Wednesday, September 18, 2013

Mr. Schäuble and the Euro Doomsday Machine

Ambrose Evans-Pritchard apologizes – tongue in cheek -- in The Telegraph for having “been wrong about everything” concerning the Euro crisis and German policies, in an article titled “My groveling apology to Herr Schäuble”, a response to Mr. Schäuble’s own article “Ignore the doomsayers: Europe is being fixed”, published in the Financial Times (September 16).

According to the German finance minister “the eurozone is clearly on the mend both structurally and cyclically” under the guidance of courageous German policies and following the example of their own earlier old-fashioned root-and-branch reform (which was social democrat (SPD) Gehrard Schroeder’s accomplishment, by the way).

Some excerpts from Evans-Pritchard stinging rebuttal:

“I apologise for mentioning that the debt trajectories of Spain, Greece, Italy, and Ireland have accelerated upwards under the austerity plans, and therefore that the policy has been self-defeating.

I apologise for suggesting that German reforms under Schröder have been vastly overblown, and that German competitiveness gains have been chiefly the result of a beggar-thy-neighbour wage squeeze at the cost of EMU trade partners.

It was unconscionable of me to say that Germany has locked in a semi-permanent trade advantage over Club Med, or for saying that the trying to close this gap by imposing deflation on the South is impossible because this will play havoc with debt dynamics.

How could any of in the eurosceptic camp have stooped to the historical pornography of the 1930s, suggesting for one moment that EMU replicates the worst errors of the interwar Gold Standard, or that the German-led creditor bloc is doing to Spain exactly what the US-led creditor bloc did to Germany from 1928-1933? Just sheer smut.

I should not have questioned his wisdom in thinking it is possible to harmlessly enforce contractionary policies on the South of a single currency zone without offsetting expansion in the North.

It was carping for me to suggest that recent charts showing a dramatic narrowing of unit labour costs in Spain et al are largely bogus, the mirror of mass unemployment that causes an automatic rise in apparent productivity; and nor should I have quibbled about the low trade gearing of Spain, Italy, Portugal, and Greece, or suggested that exports are too small a share of GDP to lift these countries out of the morass quickly. This is just pointy-headed, clever-clever, anorak stuff, and frankly laughable.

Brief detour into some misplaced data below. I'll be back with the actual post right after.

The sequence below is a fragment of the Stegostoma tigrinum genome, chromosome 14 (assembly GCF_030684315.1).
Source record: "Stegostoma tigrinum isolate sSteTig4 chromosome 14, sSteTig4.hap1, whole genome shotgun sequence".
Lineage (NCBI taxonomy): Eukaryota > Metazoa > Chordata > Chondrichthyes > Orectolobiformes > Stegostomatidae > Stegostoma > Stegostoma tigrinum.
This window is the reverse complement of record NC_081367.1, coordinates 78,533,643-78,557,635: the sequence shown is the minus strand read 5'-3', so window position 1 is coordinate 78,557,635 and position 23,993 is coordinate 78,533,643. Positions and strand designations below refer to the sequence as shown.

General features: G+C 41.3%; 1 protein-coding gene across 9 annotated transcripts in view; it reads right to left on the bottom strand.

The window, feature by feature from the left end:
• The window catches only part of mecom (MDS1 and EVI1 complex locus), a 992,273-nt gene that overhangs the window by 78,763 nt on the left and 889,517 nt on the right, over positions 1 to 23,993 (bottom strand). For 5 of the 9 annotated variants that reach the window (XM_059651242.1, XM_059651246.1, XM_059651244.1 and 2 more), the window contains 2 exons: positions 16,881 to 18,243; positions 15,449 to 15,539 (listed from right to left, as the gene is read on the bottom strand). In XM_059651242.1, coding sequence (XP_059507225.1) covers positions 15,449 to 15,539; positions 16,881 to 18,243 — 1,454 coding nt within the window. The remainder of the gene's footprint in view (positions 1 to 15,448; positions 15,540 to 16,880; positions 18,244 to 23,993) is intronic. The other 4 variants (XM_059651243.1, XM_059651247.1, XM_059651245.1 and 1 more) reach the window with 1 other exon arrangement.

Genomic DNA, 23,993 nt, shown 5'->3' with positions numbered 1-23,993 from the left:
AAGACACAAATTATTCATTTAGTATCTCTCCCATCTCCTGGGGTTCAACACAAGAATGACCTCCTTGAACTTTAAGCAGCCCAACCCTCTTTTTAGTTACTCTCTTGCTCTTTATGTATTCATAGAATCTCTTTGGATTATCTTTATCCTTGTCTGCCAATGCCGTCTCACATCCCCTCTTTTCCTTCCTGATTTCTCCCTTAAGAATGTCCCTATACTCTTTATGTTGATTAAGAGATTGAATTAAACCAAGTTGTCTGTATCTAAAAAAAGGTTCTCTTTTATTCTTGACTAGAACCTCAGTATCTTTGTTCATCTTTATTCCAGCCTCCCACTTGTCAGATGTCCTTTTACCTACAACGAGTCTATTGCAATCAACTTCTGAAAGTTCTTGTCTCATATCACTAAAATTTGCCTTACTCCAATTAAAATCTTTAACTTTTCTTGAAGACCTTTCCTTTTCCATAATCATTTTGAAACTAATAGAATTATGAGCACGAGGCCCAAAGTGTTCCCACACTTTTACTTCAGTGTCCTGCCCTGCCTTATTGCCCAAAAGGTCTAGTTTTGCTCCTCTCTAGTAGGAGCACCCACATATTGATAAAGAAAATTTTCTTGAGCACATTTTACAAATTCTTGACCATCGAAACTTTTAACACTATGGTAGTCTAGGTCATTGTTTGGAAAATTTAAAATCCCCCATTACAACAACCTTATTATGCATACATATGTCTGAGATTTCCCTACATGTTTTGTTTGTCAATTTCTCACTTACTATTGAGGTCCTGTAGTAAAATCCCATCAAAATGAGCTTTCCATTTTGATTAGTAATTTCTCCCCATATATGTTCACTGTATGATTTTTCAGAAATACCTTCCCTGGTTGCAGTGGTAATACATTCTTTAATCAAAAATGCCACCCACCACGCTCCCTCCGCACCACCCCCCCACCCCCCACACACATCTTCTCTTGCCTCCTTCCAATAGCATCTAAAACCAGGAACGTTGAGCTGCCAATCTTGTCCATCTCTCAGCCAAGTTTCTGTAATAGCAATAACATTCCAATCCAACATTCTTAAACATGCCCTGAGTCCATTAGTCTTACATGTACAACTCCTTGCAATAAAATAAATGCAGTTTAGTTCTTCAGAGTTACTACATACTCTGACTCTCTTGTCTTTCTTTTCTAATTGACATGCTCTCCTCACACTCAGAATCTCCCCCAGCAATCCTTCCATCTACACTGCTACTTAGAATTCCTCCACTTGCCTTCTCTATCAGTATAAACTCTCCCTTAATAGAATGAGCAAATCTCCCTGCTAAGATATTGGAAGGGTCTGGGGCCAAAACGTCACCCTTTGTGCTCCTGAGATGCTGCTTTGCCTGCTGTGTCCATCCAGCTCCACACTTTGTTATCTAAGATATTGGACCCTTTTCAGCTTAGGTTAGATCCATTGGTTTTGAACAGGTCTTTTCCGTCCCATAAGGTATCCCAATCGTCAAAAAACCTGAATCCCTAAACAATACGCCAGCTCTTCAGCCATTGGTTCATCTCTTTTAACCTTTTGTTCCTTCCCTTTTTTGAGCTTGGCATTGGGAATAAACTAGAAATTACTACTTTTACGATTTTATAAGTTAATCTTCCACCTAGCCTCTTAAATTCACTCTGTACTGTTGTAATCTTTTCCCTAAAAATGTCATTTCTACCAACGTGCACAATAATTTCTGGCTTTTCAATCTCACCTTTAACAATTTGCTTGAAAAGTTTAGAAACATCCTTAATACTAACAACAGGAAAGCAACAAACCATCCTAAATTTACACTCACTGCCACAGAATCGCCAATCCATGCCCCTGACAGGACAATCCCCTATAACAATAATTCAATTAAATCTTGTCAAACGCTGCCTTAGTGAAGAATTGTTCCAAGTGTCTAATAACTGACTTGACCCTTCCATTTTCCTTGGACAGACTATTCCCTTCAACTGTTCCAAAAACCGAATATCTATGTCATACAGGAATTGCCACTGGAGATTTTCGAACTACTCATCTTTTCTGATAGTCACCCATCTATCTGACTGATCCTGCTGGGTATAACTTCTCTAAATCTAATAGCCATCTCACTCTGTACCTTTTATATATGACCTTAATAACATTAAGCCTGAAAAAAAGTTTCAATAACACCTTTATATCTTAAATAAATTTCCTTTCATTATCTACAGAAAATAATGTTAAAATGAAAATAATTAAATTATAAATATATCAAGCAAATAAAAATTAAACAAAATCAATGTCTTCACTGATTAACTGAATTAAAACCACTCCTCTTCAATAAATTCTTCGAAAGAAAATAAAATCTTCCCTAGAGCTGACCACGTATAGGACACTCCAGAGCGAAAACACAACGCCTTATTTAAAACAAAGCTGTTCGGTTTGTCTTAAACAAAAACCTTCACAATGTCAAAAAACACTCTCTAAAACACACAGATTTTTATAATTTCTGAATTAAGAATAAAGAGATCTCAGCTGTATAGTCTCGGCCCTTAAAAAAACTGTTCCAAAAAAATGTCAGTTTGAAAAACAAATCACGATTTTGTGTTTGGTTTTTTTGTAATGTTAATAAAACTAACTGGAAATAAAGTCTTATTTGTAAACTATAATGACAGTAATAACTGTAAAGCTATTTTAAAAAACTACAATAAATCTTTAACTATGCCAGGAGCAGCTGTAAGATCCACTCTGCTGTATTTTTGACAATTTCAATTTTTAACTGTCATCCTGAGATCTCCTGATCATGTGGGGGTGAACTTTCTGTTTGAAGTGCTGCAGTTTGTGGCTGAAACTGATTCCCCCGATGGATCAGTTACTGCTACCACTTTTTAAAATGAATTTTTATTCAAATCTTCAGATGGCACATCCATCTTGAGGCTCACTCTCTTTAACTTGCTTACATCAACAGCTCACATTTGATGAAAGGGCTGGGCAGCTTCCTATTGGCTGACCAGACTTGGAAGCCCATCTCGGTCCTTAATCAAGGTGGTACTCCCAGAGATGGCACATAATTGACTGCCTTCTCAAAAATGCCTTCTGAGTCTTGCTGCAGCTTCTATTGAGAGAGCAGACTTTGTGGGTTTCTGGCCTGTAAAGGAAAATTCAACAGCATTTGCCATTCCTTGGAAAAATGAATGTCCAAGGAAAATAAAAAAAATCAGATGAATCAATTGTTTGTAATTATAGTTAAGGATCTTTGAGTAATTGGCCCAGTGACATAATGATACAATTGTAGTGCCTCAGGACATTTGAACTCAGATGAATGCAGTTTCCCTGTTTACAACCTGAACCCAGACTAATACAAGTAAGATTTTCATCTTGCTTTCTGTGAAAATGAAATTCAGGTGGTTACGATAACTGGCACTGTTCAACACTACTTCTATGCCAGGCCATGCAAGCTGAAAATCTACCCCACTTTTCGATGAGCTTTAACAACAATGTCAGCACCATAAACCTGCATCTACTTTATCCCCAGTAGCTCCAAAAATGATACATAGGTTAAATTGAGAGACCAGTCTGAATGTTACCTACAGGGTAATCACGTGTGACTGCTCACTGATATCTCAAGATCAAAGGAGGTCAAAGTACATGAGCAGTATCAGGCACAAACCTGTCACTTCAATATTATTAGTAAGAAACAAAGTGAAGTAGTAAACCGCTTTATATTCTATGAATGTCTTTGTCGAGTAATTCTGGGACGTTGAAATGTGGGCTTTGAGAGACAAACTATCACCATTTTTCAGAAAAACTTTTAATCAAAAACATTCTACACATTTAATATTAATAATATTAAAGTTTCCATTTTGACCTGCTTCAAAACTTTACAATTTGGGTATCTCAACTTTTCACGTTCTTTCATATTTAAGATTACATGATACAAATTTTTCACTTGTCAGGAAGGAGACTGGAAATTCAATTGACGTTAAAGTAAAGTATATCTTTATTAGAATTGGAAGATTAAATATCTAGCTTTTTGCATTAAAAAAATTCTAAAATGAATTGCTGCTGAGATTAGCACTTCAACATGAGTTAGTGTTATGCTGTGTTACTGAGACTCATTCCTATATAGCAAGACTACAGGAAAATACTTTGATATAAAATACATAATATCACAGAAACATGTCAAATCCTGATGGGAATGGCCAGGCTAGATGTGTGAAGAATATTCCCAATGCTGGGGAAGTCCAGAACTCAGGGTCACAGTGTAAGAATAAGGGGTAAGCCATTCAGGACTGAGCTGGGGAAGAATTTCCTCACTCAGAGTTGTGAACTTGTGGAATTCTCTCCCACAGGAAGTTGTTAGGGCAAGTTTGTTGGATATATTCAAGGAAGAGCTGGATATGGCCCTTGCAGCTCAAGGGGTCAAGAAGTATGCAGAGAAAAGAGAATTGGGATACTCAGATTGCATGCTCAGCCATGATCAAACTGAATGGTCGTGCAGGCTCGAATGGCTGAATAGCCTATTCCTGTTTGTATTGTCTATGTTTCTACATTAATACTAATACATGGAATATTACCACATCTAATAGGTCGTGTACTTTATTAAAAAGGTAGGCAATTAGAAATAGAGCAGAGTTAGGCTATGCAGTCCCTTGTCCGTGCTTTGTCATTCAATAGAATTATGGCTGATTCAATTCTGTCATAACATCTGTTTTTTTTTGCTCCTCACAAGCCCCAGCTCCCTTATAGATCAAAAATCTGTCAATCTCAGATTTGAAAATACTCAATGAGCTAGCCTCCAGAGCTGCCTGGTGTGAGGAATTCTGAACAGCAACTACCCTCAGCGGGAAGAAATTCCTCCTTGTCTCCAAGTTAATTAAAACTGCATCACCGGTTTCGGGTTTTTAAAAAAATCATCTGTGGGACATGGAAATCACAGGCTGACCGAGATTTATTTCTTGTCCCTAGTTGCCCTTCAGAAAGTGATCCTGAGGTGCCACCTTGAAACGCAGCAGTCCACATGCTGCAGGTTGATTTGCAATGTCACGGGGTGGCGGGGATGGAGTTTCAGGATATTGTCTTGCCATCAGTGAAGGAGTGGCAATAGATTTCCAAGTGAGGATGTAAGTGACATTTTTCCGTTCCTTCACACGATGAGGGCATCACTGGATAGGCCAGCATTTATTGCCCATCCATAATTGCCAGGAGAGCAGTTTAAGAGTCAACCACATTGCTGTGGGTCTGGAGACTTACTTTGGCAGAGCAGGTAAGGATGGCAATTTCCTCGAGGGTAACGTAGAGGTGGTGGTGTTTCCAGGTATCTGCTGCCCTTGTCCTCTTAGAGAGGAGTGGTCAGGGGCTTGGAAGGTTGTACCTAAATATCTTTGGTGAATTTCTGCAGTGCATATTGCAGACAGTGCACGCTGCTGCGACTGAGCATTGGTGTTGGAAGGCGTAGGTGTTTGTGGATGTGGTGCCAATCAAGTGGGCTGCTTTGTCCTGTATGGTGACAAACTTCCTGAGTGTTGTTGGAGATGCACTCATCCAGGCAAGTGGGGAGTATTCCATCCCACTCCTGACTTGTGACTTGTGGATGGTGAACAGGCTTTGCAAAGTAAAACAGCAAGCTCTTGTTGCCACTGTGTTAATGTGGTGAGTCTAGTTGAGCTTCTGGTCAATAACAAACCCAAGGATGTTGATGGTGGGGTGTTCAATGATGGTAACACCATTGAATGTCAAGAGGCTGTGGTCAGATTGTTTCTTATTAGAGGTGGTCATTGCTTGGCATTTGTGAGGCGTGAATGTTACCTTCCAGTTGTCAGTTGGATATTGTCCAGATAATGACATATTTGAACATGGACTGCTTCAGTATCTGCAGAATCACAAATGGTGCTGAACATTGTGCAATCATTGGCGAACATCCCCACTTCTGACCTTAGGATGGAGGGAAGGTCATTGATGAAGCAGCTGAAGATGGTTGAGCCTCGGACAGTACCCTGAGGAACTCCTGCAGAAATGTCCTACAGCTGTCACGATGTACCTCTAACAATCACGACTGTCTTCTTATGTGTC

The eurozone is recovering. It is immune to the sharp rise in the exchange rate of the euro over the last six months. It is immune to a 70 basis point rise in borrowing costs imported from Fed tapering. It is immune to the emerging market crisis. It doesn’t matter that the M3 money supply has rolled over again, slowing to stagnation levels, or that EMU credit contracted at an accelerating rate of 1.6pc in July. None of this matters.”

And to conclude:

“I apologise personally to Mr Schäuble for calling him a dangerous mediocrity: arrogant, shallow, narrow-minded, provincial, and unscientific in equal degree. This was shockingly rude. It brings shame to Fleet Street.”

At last the euro war lets some British fresh air (and some fun) enter in a non-debate enforced by officials from all member countries (“politicians of all countries, unite!” (with apologies to Karl Marx) ) who cannot convincingly answer the mounting euroscepticism in public opinion, both North and South, while the election deadline approaches in Germany.

Read more.

Monday, September 2, 2013

How Much Europe?

An interesting post on Reuters (Sunday September 1) by Luke Baker. Excerpt:

“In the dark days of Europe's debt crisis in 2012, when it seemed Greece might be forced out of the euro and the single currency could implode, leaders believed "more Europe" was the only answer.
Only deeper integration can bolster the region to withstand future crises, they said. A more united Europe will punch its weight in the world, not collapse on the ropes.
Among the more fervent voices in support was German Chancellor Angela Merkel, whose declaration that "we need more Europe; we need more cooperation" prompted policymakers to draft plans for a banking union, closer fiscal ties and, in time, a more complete political integration of the union's 28 countries.

How times have changed.
A year on, banking union - the idea of providing a single backstop for all the region's banks - stumbles ahead but only as a shadow of its original self. Fiscal union is barely mentioned, while the steps that would have come after are long forgotten.
Instead of "more Europe", the more common phrase in Brussels these days might be "EU-lite". Rather than the relentless logic of "ever closer union" - the guiding principle of Europe's federalists for 60 years - the attitude among some member states is better described as "only as much Europe as we really need".”

Read  more.